Consider the goldsmiths and apothecaries. Consider how they Lowered themselves.
The Daughters of Shallum
Here, a surprising group of builders: women (v. 12). At least it must have been
somewhat surprising for Nehemiah, for he made special mention of them. Shallum
the son of Halohesh was building on a part of the wall. Whether he had sons or
not, we do not know, but one thing is certain, he was building the wall with
Now, we must realise that the work of building the wall is no delicate matter.
The wall was probably made up of massive rocks hewn from the surrounding hills.
Some of these rocks must have been so huge that they require several men to
lift. To make matter worst, Jerusalem sits at the top of a hillock, and when
the wall was broken down, some of the blocks would have fallen down the slopes,
and many of them would be buried under much soil and debris. The builders had
to dig these up, haul them up the hill (they did not have modern machines), and
put them back in place and cement them down with limestone mortar. It was a
very tedious and, in some sense, dirty job.
The women could easily have excused themselves for their lack of strength, but
they did not. They came, and they contributed to the work. Now, we can apply
the example of the women’s contribution generally to encourage those of us who
feel feeble or inhibited to serve because of various limitations, such as very
taxing workloads in the office. But let’s think for a moment of how women can
contribute in the church. Is it true as someone said: “women in a Reformed
church are to be babysitters and cooks only?” I think not. Though, because of
the inability of men in these areas, the sisters’ contributions are much
appreciated here, the sisters can help out in many other areas too. Who says
that only the men can work in the PA team? Who says the women cannot help
arrange chairs? Who says women cannot in private conversation help to “expound…
the way of God more perfectly” (Acts 18:26)? Who says women cannot contribute
much to the prayer life of the church? Though they should not pray publicly,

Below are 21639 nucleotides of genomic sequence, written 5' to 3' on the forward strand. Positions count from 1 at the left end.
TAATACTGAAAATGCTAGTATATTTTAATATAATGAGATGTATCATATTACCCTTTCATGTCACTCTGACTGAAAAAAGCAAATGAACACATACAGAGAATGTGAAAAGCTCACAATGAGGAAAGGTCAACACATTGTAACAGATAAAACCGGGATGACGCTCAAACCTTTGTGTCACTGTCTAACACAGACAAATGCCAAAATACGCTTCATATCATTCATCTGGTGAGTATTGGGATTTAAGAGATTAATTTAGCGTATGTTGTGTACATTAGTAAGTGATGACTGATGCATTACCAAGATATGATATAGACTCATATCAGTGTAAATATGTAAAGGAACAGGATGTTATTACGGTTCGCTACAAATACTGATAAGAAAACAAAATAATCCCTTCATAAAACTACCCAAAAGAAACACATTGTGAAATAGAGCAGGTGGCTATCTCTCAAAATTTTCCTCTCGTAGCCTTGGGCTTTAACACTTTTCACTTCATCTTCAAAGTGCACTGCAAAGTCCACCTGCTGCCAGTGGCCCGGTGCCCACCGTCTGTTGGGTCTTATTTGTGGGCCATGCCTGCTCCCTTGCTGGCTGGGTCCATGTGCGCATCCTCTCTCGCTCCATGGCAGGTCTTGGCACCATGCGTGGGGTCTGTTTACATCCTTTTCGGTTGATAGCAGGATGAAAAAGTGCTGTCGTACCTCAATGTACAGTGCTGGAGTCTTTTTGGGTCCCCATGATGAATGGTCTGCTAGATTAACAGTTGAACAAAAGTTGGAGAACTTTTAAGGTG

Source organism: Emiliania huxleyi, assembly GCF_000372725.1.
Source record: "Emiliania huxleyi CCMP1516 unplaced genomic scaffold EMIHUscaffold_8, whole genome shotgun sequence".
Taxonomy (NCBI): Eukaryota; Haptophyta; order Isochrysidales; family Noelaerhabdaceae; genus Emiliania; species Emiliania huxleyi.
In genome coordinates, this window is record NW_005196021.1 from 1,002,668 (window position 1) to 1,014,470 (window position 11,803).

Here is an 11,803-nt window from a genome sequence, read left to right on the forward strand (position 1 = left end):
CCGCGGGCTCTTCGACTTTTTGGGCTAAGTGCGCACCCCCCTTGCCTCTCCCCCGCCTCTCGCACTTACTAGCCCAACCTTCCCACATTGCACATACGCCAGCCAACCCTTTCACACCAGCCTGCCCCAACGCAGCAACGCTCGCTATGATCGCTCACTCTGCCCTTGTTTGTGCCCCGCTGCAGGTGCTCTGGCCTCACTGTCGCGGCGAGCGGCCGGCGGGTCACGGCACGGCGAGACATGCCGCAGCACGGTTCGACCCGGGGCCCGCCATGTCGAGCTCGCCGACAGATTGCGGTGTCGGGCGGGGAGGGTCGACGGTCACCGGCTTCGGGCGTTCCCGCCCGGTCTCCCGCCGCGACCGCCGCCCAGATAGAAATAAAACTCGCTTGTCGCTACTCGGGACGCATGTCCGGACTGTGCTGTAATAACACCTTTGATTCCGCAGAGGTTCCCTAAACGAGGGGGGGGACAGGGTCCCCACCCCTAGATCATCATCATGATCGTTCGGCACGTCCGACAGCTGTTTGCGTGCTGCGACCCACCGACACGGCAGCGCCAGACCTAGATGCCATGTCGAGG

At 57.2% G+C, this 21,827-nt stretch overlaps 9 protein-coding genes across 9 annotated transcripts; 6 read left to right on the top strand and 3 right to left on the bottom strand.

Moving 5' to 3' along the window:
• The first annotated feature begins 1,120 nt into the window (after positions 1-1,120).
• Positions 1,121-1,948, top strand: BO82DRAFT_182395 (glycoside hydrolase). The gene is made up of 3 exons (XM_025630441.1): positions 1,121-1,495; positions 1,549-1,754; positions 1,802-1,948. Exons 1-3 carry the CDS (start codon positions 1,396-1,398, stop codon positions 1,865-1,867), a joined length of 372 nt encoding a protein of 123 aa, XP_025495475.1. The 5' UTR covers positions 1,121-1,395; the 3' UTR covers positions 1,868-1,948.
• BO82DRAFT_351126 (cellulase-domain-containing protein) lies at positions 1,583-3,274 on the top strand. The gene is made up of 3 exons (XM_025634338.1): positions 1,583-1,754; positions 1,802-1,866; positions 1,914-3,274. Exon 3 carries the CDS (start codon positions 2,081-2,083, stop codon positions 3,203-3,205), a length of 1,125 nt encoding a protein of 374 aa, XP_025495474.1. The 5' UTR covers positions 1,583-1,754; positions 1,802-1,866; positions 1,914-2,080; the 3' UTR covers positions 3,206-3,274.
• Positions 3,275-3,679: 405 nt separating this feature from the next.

their agreement in public prayer and their private prayers are invaluable for
the work of the church. And who says, being a godly mother is not serving in
the church in an important role? And besides, is it not true that many a
minister of the Gospel has his hands strengthened because of the motherly
counsels and encouragement of older women in the congregations (cf. 1 Tim 5:2).
The fact is that every hand and every willing heart in the congregation can
contribute significantly to the work through various legitimate ways.
So let us consider the daughters of Shallum. Consider how they Lend a hand.
The final group of builders we should consider here is the merchants (v. 32).
Merchants are essentially businessmen. Most businessmen are opportunists by
instinct and training. This time of great activity as the wall was rebuilt
would certainly be an excellent time for businessmen to make some profit. They
could, for example, profit by selling trowels and drinks. But they set aside
their pecuniary interest, and decided to join in the work. By their laying aside
their selfish ambitions, they exemplified Paul’s instruction to “Let nothing be
done through strife or vainglory” (Phil 2:3a).
Such an attitude in every member is important for the successful building of a
local church. Where the members of the church are pursuing their personal
interests, opinions, and preferences, the church will be bound to be disunited.
How could she be united when her members are pursuing their individual agendas,
which can be very different? This is why the Lord appoints officers in the
church to lead the church. The officers, particularly the elders in the church,
are responsible to set the direction of the church according to the dictates of
the Word of God and the state of the flock (Prov 27:23; Jn 21:15–16). Sometimes
they may not represent the majority of the members, and sometimes they may even
set directions for the church, which may not be agreeable to certain members of
the church. Now, unless the members are convinced by Scripture that the leaders
are wrong, they ought to submit to the leadership (cf. Heb 13:17). In other
words, members should learn to set aside their personal opinions and prejudices
in order to work in concert with the other members in the church according to
the direction and pace set by the appointed officers. This, I believe, is how a
church should function and grow.
Consider the merchants. Consider how they Laid aside their
When we look at the varied backgrounds, gifts and stations in life, of the
participants in the building of the wall, we are reminded of the very important
principle of participation in the church. The church is like a body, for as the
Apostle Paul says: “For as the body is one, and hath many members, and all the
members of that one body being many, are one body: so also is Christ” (1 Cor
Every one of us whom God has placed in the church has an important part to
contribute in the work of the church. Let us consider the builders of the wall,
and think for a moment how we too can have a role in the body of Christ